Military could use climate-killing ‘liquid coal’
By law, the U.S. military can't use fuels that have a worse climate impact than conventional oil. An amendment to a major military spending bill would rescind that law, allowing the U.S. military to buy oil made from, for example, West Virginia Sen. Joe "I literally put a bullet in the climate bill" Manchin's forthcoming coal-to-liquids plant.
If the oil that comes from overseas is ever cut off, this change will be good news (at least in the short term) for the U.S. military, which uses more oil than any other organization on the planet. Except, less than half our oil comes from overseas, and most of it is from Canada and Mexico, so how realistic is that?
Over the long run, of course, this is very bad news for the climate: Pretty much the worst case scenario for the future of civilization is that peak oil forces us to use the fuels with the highest greenhouse-gas emissions, leading to an unstoppable downward cycle of fuel poverty, extreme weather, and resource wars. The U.S. military knows this, which is why the Navy is trying to green its fleet and its scenario planners list climate change as a bigger threat than terrorism.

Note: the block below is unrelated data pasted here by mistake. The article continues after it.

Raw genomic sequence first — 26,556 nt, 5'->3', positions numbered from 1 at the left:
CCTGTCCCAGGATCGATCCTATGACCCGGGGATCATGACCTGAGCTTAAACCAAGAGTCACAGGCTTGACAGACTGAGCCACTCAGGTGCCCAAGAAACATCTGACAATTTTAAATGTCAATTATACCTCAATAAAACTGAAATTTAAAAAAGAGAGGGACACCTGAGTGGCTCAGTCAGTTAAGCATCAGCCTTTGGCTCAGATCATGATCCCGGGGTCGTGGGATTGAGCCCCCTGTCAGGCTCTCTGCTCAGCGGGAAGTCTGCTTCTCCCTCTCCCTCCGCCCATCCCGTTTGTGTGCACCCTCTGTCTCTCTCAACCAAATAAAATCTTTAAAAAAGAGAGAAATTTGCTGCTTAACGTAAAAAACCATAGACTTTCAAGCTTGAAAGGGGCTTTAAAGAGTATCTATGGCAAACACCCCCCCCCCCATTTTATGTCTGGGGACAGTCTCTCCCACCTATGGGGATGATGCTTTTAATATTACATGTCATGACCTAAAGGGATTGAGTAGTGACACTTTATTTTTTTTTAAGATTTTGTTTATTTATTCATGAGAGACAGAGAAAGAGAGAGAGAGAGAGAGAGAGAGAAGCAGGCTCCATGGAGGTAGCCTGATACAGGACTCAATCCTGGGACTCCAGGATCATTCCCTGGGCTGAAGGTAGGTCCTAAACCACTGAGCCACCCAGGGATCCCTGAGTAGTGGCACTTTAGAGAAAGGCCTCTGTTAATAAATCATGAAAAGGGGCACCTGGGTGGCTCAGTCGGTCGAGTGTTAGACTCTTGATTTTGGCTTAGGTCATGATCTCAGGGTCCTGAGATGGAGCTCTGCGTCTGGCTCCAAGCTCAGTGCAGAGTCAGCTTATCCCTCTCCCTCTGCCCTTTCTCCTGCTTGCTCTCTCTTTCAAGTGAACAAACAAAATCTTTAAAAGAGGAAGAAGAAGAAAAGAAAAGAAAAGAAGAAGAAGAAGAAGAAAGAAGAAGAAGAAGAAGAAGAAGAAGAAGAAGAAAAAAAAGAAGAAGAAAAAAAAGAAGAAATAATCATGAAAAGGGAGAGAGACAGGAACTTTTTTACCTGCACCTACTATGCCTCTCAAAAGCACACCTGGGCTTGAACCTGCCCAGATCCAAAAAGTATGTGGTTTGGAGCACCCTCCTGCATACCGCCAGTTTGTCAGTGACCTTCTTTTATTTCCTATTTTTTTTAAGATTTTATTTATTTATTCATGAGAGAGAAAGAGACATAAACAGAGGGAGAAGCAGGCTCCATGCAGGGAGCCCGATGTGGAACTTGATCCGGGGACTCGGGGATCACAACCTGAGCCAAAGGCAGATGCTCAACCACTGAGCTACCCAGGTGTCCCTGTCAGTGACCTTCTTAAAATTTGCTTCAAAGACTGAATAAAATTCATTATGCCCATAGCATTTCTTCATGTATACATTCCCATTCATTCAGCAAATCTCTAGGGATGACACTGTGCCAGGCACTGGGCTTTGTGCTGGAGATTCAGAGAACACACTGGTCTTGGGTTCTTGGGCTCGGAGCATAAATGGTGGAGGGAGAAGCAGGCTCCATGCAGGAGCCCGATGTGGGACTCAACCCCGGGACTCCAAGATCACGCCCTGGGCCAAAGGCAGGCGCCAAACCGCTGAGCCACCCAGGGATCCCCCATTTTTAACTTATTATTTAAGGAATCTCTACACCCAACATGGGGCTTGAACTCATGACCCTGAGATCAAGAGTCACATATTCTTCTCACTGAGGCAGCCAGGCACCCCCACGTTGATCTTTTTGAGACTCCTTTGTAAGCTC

But they’re not making the laws. And the people who are apparently only care that the moldy rind of humanity that's left after the great die-off gets to use whatever damn fuel source it wants. DON'T TREAD ON ME!
Bill Allows Military to Use High-Carbon ‘Liquid Coal’,
<i>The New York Times</i>